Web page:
Dean M. Chriss
Cayuga Falls, Ricketts Glen State Park, Pennsylvania

Cayuga Falls, Autumn, Pennsylvania

(Click image to enlarge)

Cayuga is a dialect of the Seneca language spoken by he smallest tribe of the Iroquois Confederacy, who are known as the Cayuga. It is also the name of one of the smallest waterfalls in Pennsylvania's Ricketts Glen State Park. At a little more than 13 feet (4 meters) high this waterfall is often overlooked among the much larger ones in the area, though it is actually quite beautiful. R. Bruce Ricketts gave all of the waterfalls in the park Iroquois names, or named them after family members and friends.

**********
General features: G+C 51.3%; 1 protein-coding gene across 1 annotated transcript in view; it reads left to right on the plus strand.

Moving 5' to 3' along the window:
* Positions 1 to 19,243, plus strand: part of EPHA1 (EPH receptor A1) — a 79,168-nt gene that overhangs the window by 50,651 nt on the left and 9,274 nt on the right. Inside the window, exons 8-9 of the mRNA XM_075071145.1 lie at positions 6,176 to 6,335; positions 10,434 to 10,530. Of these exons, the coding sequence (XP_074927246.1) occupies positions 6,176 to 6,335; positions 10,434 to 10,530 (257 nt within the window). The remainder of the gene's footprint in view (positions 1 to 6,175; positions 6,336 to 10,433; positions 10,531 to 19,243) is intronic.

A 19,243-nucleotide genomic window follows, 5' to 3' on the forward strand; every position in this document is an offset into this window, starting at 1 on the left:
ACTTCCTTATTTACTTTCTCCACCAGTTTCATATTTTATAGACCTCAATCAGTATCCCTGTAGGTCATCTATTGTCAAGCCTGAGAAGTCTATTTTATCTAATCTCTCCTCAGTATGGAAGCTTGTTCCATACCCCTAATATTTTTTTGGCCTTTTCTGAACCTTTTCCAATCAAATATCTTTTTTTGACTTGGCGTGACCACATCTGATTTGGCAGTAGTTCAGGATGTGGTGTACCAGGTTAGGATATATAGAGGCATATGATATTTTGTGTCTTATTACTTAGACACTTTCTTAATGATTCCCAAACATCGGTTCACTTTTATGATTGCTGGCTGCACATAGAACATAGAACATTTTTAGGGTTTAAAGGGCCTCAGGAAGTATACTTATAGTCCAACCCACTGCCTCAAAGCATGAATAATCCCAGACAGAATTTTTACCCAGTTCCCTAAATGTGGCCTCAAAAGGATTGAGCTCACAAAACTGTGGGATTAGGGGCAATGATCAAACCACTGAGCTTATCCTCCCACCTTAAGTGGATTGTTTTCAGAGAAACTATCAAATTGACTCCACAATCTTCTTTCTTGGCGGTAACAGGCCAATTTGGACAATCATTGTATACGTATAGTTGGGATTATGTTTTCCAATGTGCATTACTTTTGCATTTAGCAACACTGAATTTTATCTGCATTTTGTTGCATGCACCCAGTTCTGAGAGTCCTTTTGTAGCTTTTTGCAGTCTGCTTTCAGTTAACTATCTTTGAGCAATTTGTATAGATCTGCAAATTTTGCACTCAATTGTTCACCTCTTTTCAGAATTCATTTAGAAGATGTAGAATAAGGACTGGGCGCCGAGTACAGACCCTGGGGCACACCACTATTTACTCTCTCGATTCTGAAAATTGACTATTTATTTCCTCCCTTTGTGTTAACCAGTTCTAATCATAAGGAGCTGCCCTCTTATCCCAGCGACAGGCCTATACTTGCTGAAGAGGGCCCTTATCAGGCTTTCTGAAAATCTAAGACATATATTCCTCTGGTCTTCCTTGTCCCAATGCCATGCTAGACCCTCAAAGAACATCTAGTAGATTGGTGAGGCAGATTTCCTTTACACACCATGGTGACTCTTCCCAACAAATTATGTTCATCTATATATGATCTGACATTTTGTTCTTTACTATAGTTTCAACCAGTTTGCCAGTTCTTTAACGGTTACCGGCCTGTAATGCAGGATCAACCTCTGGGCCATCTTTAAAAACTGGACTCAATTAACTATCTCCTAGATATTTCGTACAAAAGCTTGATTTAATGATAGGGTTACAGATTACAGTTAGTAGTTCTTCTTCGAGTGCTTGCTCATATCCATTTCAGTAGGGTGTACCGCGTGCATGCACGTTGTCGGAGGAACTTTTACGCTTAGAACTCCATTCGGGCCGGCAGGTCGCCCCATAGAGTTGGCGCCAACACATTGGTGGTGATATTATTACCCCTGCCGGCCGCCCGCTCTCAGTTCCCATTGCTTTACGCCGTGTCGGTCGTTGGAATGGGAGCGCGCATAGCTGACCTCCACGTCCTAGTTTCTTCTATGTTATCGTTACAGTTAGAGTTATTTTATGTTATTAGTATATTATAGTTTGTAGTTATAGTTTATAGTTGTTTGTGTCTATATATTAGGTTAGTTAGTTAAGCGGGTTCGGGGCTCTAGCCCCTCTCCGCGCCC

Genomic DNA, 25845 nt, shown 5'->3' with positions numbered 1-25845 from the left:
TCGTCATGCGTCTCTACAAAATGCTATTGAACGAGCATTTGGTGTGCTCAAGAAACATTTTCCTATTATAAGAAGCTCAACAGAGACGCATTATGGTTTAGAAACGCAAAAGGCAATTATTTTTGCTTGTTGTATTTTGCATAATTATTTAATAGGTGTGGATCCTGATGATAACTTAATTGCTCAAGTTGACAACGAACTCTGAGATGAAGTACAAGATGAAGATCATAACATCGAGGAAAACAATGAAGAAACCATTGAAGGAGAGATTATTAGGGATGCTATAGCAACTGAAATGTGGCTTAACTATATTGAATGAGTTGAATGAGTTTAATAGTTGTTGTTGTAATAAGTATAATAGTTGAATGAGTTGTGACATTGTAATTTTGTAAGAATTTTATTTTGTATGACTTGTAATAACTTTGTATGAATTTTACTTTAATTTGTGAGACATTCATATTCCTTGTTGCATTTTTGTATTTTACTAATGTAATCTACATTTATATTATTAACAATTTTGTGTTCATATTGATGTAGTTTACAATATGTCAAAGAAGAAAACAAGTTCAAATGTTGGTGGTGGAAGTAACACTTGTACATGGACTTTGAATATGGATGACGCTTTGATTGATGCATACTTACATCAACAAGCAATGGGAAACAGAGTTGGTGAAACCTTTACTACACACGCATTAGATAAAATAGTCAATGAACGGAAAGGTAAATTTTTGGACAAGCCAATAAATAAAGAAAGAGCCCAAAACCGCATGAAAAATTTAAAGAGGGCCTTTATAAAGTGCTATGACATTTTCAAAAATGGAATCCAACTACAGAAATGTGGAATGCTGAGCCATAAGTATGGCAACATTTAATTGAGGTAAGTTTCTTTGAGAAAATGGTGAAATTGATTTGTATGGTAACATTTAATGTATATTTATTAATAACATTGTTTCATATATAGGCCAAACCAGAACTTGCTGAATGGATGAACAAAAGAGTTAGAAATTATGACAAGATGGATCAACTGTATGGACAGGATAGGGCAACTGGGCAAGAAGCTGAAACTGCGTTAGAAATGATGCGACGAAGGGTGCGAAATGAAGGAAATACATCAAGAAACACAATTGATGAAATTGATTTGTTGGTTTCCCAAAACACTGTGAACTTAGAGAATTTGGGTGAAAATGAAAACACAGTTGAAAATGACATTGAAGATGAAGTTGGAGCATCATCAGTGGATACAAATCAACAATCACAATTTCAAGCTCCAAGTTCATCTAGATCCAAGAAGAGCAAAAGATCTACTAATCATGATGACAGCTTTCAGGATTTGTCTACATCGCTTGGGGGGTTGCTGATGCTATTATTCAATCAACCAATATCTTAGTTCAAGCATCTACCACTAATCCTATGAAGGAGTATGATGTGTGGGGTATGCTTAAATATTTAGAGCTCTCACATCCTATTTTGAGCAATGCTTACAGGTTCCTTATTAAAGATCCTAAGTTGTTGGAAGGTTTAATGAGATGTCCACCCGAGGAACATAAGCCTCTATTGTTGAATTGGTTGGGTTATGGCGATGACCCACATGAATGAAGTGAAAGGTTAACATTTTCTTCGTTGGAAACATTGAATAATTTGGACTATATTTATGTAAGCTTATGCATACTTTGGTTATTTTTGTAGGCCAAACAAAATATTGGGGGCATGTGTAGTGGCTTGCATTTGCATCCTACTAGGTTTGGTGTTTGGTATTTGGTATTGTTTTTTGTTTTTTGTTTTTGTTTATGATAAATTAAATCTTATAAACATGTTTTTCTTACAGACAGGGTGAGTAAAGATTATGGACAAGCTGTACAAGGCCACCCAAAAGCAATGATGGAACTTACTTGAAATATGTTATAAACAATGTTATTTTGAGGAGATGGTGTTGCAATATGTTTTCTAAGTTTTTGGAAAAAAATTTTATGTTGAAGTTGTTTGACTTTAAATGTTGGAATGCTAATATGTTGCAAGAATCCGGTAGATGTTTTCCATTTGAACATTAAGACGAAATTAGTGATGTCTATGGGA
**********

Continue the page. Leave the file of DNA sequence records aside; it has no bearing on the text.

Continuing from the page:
R. Bruce Ricketts was the proprietor of a nearby hotel from 1873 to 1903. The waterfalls drew people to the area and Ricketts' hotel, so he built a trail system between the waterfalls that, with a few modifications, is still used today. By the 1890s Ricketts owned or controlled over 80,000 acres (32375 ha, 120 square miles) and made a fortune clear-cutting almost all of that land. Fortunately about 2,000 acres (809 ha) of virgin forest in three glens where the waterfalls are located were preserved, probably because the area was difficult and expensive to access. After R. B. Ricketts death in 1918, his heirs began selling land to the state of Pennsylvania. When efforts to make Ricketts Glen a national park in the 1930s were ended by the Second World War and budget issues, Pennsylvania purchased the remaining land in 1942 and opened Ricketts Glen State Park in 1944, just before the war ended.